Almost two years ago, I wrote this post, Dear Tired Teacher, but I wrote it from the administrator point of view.

Almost two years later, my roles have flipped and I’m on the other side.  I AM the Tired Teacher.  I am the one who feels everything that I saw as a principal, and included in that post.  I am the one who can experience in the same day, often the SAME HOUR the agony of defeat and the joy of success.

I am the one who will only take a microsecond to celebrate that something got crossed off my To-Do list because there are 17 other things on it.

I am the one who will fight back tears at work, and sometimes lose, because I just don’t know how I can keep doing it all.

I am the one who sees the stack of papers to grade, the data binder that needs to be updated, and the desks that need to be rearranged, but I am the one that walks out of my classroom to go home anyway, because I’ve already spent nine hours at work and I have the most important loved ones at home who need me and I need them.

I am the one who lies awake at night trying to figure out how to help my most hurting, neediest, uncooperative students.  The explosive ones.  The quiet ones.  The ones who try their hardest and still fail.  The ones who are done in 10 minutes and want to know what  else to do.  The ones who have parents that don’t have a voicemail set up and there are no other numbers to contact them.  The ones who yell at you that they hate school and they hate you and you know there is something deeper inside causing their pain.

I am the one who stopped dead in my tracks when my colleague shared a story with me.  She said that someone had given her the Dove Chocolate wrapper that had some advice written inside.  The wrapper said, “I may be able to do anything.  But I can’t do everything.”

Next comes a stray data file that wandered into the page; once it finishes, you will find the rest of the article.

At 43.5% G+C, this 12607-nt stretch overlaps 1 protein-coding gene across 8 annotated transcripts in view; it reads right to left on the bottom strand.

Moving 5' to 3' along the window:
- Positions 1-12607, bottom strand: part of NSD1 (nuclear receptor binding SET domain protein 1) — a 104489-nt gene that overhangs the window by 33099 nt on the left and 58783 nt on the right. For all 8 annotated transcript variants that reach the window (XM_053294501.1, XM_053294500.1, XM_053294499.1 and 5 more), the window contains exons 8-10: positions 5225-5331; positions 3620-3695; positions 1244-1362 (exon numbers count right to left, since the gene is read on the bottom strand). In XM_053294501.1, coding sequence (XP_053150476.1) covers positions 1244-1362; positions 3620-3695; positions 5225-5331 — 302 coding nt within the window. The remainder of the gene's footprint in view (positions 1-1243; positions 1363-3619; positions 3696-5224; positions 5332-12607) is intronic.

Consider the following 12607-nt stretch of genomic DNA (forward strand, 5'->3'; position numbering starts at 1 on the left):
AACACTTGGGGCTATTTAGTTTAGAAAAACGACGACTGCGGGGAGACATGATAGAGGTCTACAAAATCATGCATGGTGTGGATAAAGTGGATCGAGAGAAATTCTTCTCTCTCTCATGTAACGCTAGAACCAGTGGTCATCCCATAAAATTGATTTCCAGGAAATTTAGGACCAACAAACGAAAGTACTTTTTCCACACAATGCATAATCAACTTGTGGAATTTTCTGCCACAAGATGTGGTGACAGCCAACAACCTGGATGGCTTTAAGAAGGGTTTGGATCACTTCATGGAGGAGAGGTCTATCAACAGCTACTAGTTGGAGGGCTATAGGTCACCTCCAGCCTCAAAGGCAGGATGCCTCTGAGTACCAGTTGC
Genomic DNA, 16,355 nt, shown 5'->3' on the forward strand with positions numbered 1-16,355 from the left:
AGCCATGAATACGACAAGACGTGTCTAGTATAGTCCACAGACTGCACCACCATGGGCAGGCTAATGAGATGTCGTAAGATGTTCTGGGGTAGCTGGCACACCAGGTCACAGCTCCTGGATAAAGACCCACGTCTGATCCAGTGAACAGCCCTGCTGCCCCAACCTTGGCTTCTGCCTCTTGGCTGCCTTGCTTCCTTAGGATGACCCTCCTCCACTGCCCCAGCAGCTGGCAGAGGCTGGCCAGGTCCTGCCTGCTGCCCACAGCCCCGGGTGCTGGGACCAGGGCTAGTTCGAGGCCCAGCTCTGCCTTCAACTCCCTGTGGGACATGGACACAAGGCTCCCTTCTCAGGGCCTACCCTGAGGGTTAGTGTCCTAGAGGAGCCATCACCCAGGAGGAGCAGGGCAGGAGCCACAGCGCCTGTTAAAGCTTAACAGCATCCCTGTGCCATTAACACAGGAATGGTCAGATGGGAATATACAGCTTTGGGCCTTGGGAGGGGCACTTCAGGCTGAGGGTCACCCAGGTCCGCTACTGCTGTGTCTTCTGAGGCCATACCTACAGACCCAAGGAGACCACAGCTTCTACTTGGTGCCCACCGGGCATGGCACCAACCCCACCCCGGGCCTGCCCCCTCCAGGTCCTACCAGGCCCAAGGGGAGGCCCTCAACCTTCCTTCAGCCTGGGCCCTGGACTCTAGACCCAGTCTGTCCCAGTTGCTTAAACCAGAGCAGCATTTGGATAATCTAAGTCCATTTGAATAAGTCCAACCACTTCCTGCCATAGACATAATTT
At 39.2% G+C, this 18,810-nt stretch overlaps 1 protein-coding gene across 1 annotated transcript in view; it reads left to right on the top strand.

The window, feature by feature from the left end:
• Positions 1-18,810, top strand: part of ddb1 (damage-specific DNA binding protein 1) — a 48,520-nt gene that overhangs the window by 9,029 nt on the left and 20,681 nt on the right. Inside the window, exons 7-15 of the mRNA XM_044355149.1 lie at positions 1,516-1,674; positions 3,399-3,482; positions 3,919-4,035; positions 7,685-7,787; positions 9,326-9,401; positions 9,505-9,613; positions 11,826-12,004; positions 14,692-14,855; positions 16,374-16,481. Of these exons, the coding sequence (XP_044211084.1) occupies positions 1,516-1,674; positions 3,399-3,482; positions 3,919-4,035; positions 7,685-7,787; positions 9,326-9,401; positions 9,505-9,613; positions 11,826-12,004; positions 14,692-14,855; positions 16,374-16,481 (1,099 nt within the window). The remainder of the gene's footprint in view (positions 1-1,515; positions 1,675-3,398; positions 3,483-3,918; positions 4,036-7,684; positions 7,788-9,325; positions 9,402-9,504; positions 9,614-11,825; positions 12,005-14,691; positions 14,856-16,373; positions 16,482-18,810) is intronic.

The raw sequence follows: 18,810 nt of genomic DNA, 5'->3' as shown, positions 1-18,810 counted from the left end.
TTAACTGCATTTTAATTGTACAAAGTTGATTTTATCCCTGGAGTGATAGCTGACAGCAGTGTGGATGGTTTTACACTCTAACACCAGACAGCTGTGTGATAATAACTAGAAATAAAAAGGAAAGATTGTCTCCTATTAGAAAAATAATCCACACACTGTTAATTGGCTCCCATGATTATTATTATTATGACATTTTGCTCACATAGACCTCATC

dovewrapper

True that.

I can’t do everything.  I CANNOT.  So I’m going to choose what my anythings are.  My anythings are going to be the tasks that help my students succeed.  My anythings are going to be the policies I put in place that help my kids feel safe, and successful, and confident, while also respecting me.  My anythings are going to be the things that also allow me to turn off school for a while to be present for myself, for my family, for my friends, and I’m going to repeat it in the same sentence, FOR MYSELF.

We have got to stop asking ourselves to be EVERY THING for EVERY BODY.  It’s not physically possible.  It’s not mentally possible.  It’s not emotionally possible.  And at the end of the day, it’s exhausting to lay in bed and think about all the things you didn’t do.

So I’m going to end this with the invitation to please read the Dear Tired Teacher post and know, my dear tired teacher friends, everywhere, I still see you.  I see myself.  And I want you to give yourself permission to not be everything.  I know there is an intense amount of pressure with testing, and evaluations, and public scrutiny.

Instead I want to emphasize that the teachers I have worked with, and the teachers I work with now, choose the right things.  Thank you colleagues, past and present.  Thank you.  Now please do yourself a favor.  Go to a mirror and tell yourself that you see yourself.  You are choosing the right things.  You can do ANYTHING but you don’t have to be EVERYTHING.

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